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Old 06-22-2011, 01:56 PM
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Originally Posted by Shakou View Post
They certainly aren't the same as wolves, but I have seen pack mentality and behavior in large groups of dogs that live together.
Pack mentality isn't the same as being a pack animal. Humans do horrible things when in mobs (pack mentality) doesn't mean that is who we are, or how we should be dealt with.

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1. Dogs are not pack animals. WHOAH you say. NO really they aren't. They are social and gregarious, much like the domestic cat. (no one says their cats are pack animals) Just like lions are 'pack animals' so are wolves. Domestic dogs are not wolves. Yes they are closely related to wolves, but we are closely related to, but not chimps. Pariah dogs (feral dogs living as close to 'wild' conditions as possible do not have stable pack structures. Yes they can 'pack up' on occasion. But pack animals have fairly stable family groups. Dogs don't. Members join and leave as they see fit. Any female and male dog will breed, not just the 'alpha' pair. etc etc.

2. Even if dogs were pack animals. Pack theory as taught by popular TV hosts is not correct. Heck the scientists who made the observations back in the 50's have came forward to say it is wrong. One of my fave quotes is that its like watching people in a prison and extrapolation that is what human behaviour is. They studied captive wolves that were collected from different areas. So stressed out wolves who were strangers to one another. [2] link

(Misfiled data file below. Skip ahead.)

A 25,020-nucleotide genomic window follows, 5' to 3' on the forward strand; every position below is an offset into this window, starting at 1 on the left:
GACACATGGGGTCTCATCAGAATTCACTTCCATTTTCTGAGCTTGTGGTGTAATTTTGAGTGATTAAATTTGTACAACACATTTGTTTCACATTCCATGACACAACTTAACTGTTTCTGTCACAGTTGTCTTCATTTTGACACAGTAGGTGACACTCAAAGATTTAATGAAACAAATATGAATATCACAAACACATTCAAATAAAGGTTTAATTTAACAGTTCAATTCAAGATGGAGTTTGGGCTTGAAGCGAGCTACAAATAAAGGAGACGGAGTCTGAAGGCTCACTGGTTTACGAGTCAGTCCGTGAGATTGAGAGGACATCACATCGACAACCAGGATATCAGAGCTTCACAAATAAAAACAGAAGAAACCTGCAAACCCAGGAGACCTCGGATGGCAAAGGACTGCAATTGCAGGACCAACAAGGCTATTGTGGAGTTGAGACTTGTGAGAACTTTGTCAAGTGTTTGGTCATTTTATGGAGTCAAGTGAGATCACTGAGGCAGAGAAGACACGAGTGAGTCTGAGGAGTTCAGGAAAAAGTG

3. Even if dogs were wolves, and pack theory was correct. It also boils down to that fact that dogs know we are not dogs. They do not treat us like other dogs. Anyone who has worked with aggressive dogs can attest to this. Many human aggressive dogs are fine with dogs, and vice versa. If dogs saw us as dogs there would be no split. Dogs look to human faces to try to figure out what we mean more than any other species, including primates. They don't do this to each other. [3] link
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Old 06-22-2011, 01:58 PM
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Quote:
Originally Posted by Shakou View Post
They certainly aren't the same as wolves, but I have seen pack mentality and behavior in large groups of dogs that live together.
How large are you talking? In very large groups, say upwards of ten - fifteen dogs, aggression is far, far less likely. Think of packs of hunting hounds or even the pack of dogs that CM keeps. One of the reason problems disappear when Cesar brings a dog back to his complex is that dogs don't pick fights when they're likely to be ganged up on by ten other dogs.

Dogs are known to "pack up" and act much like a human mob like Dekka points out. This is one of the reasons feral dogs are such a problem, in areas where they are common. They egg each other on and don't regulate their own arousal very well (heck many pet dogs don't regulate their arousal very well) and get into a lot more trouble than one dog alone will. This does not make it a good model for the human-dog relationship, and in fact is a pretty crummy one.
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  #18  
Old 06-22-2011, 02:06 PM